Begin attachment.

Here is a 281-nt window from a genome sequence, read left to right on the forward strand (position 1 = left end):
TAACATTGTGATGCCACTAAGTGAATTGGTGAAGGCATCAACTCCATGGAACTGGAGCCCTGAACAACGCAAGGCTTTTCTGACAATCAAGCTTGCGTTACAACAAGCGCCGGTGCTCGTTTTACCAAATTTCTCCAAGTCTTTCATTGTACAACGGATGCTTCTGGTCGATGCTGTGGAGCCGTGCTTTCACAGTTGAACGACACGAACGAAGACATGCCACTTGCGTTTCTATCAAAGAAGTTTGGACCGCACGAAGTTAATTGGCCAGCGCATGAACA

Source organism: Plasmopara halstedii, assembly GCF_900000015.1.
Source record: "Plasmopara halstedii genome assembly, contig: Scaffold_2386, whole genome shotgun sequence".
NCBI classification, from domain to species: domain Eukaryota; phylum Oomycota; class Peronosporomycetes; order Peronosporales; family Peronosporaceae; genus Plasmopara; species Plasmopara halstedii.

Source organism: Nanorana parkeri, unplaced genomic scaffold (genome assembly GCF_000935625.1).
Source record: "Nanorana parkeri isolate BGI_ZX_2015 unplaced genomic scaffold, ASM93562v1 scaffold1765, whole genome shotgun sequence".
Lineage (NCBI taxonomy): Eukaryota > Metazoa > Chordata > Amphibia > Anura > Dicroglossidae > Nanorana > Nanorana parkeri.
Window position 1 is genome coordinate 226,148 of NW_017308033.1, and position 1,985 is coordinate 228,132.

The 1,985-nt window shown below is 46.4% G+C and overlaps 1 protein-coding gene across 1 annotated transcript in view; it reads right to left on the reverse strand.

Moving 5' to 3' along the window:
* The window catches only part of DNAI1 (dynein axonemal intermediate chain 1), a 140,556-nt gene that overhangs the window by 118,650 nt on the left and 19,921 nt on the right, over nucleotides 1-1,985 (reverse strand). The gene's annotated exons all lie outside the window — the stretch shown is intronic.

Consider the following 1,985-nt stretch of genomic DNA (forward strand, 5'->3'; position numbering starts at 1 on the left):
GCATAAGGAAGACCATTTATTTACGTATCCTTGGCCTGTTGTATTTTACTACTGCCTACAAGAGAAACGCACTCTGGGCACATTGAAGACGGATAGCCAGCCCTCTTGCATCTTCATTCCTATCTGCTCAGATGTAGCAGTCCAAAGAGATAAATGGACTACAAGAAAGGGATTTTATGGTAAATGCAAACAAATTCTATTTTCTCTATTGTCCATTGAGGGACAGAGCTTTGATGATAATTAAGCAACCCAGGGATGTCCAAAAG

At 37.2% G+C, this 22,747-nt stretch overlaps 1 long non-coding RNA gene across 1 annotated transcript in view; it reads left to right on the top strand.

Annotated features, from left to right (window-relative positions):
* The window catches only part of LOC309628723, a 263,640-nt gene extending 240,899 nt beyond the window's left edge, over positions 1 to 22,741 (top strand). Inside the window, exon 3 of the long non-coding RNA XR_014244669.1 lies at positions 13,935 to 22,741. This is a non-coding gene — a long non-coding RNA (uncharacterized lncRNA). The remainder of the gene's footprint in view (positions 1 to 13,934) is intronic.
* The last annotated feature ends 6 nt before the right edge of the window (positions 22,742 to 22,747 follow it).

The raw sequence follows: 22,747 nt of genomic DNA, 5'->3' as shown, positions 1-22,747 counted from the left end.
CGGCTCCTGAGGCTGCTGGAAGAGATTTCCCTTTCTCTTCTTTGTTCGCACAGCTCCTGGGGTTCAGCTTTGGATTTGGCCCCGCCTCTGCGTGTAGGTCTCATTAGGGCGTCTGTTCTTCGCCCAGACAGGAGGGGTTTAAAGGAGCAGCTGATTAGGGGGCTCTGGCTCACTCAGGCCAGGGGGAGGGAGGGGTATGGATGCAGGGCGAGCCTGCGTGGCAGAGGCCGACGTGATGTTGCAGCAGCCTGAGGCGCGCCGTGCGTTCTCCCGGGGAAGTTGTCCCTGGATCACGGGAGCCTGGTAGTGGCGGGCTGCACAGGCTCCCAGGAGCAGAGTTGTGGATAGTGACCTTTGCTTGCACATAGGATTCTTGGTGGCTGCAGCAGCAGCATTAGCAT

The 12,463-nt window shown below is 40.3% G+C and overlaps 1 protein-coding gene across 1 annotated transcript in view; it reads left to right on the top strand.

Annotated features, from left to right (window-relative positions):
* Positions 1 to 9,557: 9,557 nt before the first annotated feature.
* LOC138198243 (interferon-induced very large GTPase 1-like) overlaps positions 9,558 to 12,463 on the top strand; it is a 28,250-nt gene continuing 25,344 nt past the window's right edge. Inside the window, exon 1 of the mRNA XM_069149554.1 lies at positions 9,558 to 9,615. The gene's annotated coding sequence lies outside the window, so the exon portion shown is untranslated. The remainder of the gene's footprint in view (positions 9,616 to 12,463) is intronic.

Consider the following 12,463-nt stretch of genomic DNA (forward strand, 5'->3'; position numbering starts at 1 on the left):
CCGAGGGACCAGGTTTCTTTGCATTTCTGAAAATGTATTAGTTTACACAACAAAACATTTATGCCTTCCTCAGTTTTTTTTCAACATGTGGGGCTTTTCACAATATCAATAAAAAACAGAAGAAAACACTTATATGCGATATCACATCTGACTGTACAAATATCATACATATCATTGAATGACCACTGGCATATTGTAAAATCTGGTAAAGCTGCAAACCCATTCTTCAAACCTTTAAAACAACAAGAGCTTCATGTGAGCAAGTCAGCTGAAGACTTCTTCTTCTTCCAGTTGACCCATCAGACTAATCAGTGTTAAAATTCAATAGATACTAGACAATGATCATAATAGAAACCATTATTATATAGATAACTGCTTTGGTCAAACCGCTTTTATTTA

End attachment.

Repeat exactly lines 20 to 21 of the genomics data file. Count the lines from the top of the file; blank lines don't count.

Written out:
CGGCTCCTGAGGCTGCTGGAAGAGATTTCCCTTTCTCTTCTTTGTTCGCACAGCTCCTGGGGTTCAGCTTTGGATTTGGCCCCGCCTCTGCGTGTAGGTCTCATTAGGGCGTCTGTTCTTCGCCCAGACAGGAGGGGTTTAAAGGAGCAGCTGATTAGGGGGCTCTGGCTCACTCAGGCCAGGGGGAGGGAGGGGTATGGATGCAGGGCGAGCCTGCGTGGCAGAGGCCGACGTGATGTTGCAGCAGCCTGAGGCGCGCCGTGCGTTCTCCCGGGGAAGTTGTCCCTGGATCACGGGAGCCTGGTAGTGGCGGGCTGCACAGGCTCCCAGGAGCAGAGTTGTGGATAGTGACCTTTGCTTGCACATAGGATTCTTGGTGGCTGCAGCAGCAGCATTAGCAT

The 12,463-nt window shown below is 40.3% G+C and overlaps 1 protein-coding gene across 1 annotated transcript in view; it reads left to right on the top strand.